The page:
AUG 30 2012

Editing documents on tablets – a simple exercise or simply impossible?

by in OfficeApps, Practice Leave a comment

Mobile work – on an iPad or any other tablet – is becoming part and parcel of our professional environment, and an increasing necessity for staff on the go. To ensure secure collaboration it is mandatory to be able to save and edit documents directly on a server or in the Cloud. What are the actual requirements for this? And which Office-Apps meet these user requirements?

 

 

As we are currently dealing quite intensely with this topic, we would like to use a series of blogs to share our experience and lessons learnt, as well as to respond to the questions above. The blogs will be published in three parts and be structured as follows:

  • Part 1: Introduction, requirements for document related collaboration on mobile devices;
  • Part 2: Overview and user report on working on the iPad in an enterprise environment;
  • Part 3: Overview and user report on working on Samsung Galaxy Tab (Android-OS) in an enterprise environment, including complete test results.

Subject to availability, a fourth blog coming up later in the year, hopefully by autumn, will deal with Windows 8 Mobile platform and the available Office-Apps, including Microsoft Office.http://www.tech.sc/windows-phone-8-nokia-arrow-and-phi-release-date-is-september-5th/

Requirements

Installing an Office-App is an absolute must in order to be able to edit and download documents etc. and to work in a productive way.

An Office-App should support the following functions:

  • Document download and upload: preferably support for standard interfaces like WebDAV and/or CMIS.
    WebDAV (Web-based Distributed Authoring and Versioning) is an open standard allowing users to collaboratively edit and manage files on remote web servers, just as if the files were stored on a hard disk. (see Wikipedia: en.wikipedia.org/wiki/WebDAV)
    CMIS (Content Management Interoperability Services) is an open standard for document management systems using web protocols. For more details, see en.wikipedia.org/wiki/Content_Management_Interoperability_Services).
  • Opens, edits, deletes and renames documents
  • Supports all common Office formats (.doc, .docx, .xls, .xlsx, .pdf,…)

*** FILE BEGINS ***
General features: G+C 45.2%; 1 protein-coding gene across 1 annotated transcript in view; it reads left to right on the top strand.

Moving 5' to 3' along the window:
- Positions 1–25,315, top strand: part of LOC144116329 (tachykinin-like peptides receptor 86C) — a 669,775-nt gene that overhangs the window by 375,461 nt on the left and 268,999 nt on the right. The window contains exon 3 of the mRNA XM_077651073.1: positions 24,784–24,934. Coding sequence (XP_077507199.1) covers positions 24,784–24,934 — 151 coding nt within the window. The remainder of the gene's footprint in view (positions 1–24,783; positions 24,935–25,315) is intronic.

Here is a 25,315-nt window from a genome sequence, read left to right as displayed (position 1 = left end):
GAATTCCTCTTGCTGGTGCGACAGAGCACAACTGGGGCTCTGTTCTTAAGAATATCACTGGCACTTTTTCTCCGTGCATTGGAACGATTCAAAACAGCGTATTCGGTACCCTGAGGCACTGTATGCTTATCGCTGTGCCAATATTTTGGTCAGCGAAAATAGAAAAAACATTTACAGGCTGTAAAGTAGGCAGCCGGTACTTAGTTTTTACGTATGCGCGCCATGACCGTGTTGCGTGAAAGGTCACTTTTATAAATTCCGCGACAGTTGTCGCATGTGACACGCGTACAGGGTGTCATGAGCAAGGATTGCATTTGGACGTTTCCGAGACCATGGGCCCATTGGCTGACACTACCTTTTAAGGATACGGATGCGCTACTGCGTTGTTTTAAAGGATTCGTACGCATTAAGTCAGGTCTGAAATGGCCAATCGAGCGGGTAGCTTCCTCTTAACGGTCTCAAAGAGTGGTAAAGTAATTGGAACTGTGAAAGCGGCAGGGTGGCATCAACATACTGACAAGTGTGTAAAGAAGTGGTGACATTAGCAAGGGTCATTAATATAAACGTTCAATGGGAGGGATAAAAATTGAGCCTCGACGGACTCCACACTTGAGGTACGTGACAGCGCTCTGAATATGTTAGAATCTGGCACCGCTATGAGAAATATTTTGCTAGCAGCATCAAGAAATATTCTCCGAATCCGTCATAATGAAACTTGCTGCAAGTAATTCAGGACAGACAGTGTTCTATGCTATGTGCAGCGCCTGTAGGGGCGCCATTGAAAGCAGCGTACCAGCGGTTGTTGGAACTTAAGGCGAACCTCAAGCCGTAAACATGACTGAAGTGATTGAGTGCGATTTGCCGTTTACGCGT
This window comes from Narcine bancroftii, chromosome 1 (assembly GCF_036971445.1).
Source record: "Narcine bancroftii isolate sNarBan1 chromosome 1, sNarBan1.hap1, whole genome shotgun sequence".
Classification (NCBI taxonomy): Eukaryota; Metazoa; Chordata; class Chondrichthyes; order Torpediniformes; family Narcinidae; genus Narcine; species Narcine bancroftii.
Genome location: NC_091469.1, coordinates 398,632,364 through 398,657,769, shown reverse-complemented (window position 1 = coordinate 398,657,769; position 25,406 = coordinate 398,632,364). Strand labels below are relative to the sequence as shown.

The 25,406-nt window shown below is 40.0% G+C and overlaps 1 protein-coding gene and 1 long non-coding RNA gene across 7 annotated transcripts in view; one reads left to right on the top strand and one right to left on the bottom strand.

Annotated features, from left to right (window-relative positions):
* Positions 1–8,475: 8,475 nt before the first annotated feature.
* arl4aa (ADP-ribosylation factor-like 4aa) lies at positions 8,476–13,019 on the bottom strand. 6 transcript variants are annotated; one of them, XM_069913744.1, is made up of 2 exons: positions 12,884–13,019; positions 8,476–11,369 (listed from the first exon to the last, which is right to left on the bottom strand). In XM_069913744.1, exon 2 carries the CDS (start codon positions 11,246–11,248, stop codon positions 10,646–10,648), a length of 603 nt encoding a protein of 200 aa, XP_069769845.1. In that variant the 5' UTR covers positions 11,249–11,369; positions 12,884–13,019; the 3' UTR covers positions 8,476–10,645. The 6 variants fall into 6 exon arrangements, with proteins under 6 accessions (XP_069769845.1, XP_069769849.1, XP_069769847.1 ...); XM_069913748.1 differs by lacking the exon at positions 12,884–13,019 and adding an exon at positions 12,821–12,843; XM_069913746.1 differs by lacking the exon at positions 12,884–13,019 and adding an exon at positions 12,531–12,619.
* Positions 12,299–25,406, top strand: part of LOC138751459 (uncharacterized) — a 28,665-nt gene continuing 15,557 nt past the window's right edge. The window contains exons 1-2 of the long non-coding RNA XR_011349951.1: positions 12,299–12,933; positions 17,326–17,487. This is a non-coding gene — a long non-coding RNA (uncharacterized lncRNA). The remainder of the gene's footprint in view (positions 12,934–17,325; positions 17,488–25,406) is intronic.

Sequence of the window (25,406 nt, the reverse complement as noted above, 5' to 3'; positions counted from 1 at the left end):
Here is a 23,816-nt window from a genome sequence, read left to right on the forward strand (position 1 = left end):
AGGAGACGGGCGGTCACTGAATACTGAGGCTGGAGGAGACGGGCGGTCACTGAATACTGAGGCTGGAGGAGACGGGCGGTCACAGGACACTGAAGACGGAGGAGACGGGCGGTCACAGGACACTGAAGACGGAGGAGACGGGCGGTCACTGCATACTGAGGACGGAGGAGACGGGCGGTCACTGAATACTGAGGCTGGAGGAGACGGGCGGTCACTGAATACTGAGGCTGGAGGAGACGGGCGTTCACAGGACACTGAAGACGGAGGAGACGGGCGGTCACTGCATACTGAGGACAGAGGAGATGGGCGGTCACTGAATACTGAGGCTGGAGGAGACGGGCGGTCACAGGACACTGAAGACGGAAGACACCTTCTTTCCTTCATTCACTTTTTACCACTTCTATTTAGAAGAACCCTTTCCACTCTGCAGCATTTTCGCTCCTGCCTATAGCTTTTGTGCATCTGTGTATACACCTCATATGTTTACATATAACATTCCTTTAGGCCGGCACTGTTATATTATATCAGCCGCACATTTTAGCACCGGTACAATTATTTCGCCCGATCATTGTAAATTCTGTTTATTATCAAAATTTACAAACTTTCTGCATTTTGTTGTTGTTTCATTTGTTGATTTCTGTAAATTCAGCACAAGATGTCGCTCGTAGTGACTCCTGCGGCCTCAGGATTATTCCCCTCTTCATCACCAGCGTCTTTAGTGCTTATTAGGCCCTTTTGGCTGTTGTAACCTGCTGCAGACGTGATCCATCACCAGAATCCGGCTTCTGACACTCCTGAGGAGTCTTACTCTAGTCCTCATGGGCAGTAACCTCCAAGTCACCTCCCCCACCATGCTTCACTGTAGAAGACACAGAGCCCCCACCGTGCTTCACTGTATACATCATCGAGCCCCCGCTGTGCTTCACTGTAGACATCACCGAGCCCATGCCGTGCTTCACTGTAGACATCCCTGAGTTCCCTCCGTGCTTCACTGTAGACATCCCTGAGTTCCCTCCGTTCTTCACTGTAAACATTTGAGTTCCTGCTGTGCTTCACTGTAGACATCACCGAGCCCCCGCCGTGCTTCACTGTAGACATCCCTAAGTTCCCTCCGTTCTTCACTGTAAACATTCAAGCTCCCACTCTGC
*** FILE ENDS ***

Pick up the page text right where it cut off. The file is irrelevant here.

• Uses common editing tools and functions (formatting, charts…)
  • Supports dynamic fields (eg field functions and serial letters)
  • Simple to use

Concrete test cases

  • Document editing
  • Retain document format: Check whether original document formats, such as doc or docx, are retained by the Office-App. Unintentional conversion creates additional work and confusing document versions.
  • Retain formatting: Check whether the formatting, such as document headers, is retained and if the index remains intact.
  • Fields: Support of dynamic fields in the Office-App., such as current date, or serial letter fields.  These fields should be retained when saving the document with the Office-App.
  • Interfaces
    Open documents from the Cloud or the ECM system with WebDAV and CMIS standard protocols
  • Usability
    Intensive work with the Apps, with focus on simple and intuitive usage.

The subsequent two blogs will each elaborate on the testing of three different Office-Apps for iPad and for Samsung Galaxy Tab, explain the differences and document the pros and cons of the Apps. The tests are carried out with the Fabasoft products Fabasoft eGov-Suite 2012 (www.egov-suite.com) and Fabasoft Folio Cloud. (www.foliocloud.com)

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Related posts:

  1. Office-Apps on the Samsung Galaxy Tab: Fit for business?
  2. Office-Apps on the iPad: Fit for ECM or just a toy?
  3. Annotation of a Document on the Apple iPad

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